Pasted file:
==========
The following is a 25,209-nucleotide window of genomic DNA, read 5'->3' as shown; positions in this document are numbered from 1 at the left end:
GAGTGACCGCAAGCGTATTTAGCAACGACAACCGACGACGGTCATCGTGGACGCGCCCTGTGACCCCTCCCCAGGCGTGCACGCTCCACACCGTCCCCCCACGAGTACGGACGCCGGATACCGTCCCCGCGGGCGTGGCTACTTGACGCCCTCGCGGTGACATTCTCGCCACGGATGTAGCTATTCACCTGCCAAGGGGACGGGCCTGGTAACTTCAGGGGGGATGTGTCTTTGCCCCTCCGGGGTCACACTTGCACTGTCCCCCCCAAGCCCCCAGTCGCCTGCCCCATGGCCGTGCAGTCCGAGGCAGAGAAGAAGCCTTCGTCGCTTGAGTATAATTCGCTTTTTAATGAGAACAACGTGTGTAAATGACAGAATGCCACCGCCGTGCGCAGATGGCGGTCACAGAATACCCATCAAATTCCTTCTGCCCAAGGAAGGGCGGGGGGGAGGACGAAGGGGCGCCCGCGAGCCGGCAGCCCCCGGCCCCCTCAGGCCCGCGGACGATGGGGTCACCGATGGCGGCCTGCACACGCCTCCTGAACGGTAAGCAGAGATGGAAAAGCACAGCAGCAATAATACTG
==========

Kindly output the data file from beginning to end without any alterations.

The following is a 25,209-nucleotide window of genomic DNA, read 5'->3' as shown; positions in this document are numbered from 1 at the left end:
GAGTGACCGCAAGCGTATTTAGCAACGACAACCGACGACGGTCATCGTGGACGCGCCCTGTGACCCCTCCCCAGGCGTGCACGCTCCACACCGTCCCCCCACGAGTACGGACGCCGGATACCGTCCCCGCGGGCGTGGCTACTTGACGCCCTCGCGGTGACATTCTCGCCACGGATGTAGCTATTCACCTGCCAAGGGGACGGGCCTGGTAACTTCAGGGGGGATGTGTCTTTGCCCCTCCGGGGTCACACTTGCACTGTCCCCCCCAAGCCCCCAGTCGCCTGCCCCATGGCCGTGCAGTCCGAGGCAGAGAAGAAGCCTTCGTCGCTTGAGTATAATTCGCTTTTTAATGAGAACAACGTGTGTAAATGACAGAATGCCACCGCCGTGCGCAGATGGCGGTCACAGAATACCCATCAAATTCCTTCTGCCCAAGGAAGGGCGGGGGGGAGGACGAAGGGGCGCCCGCGAGCCGGCAGCCCCCGGCCCCCTCAGGCCCGCGGACGATGGGGTCACCGATGGCGGCCTGCACACGCCTCCTGAACGGTAAGCAGAGATGGAAAAGCACAGCAGCAATAATACTG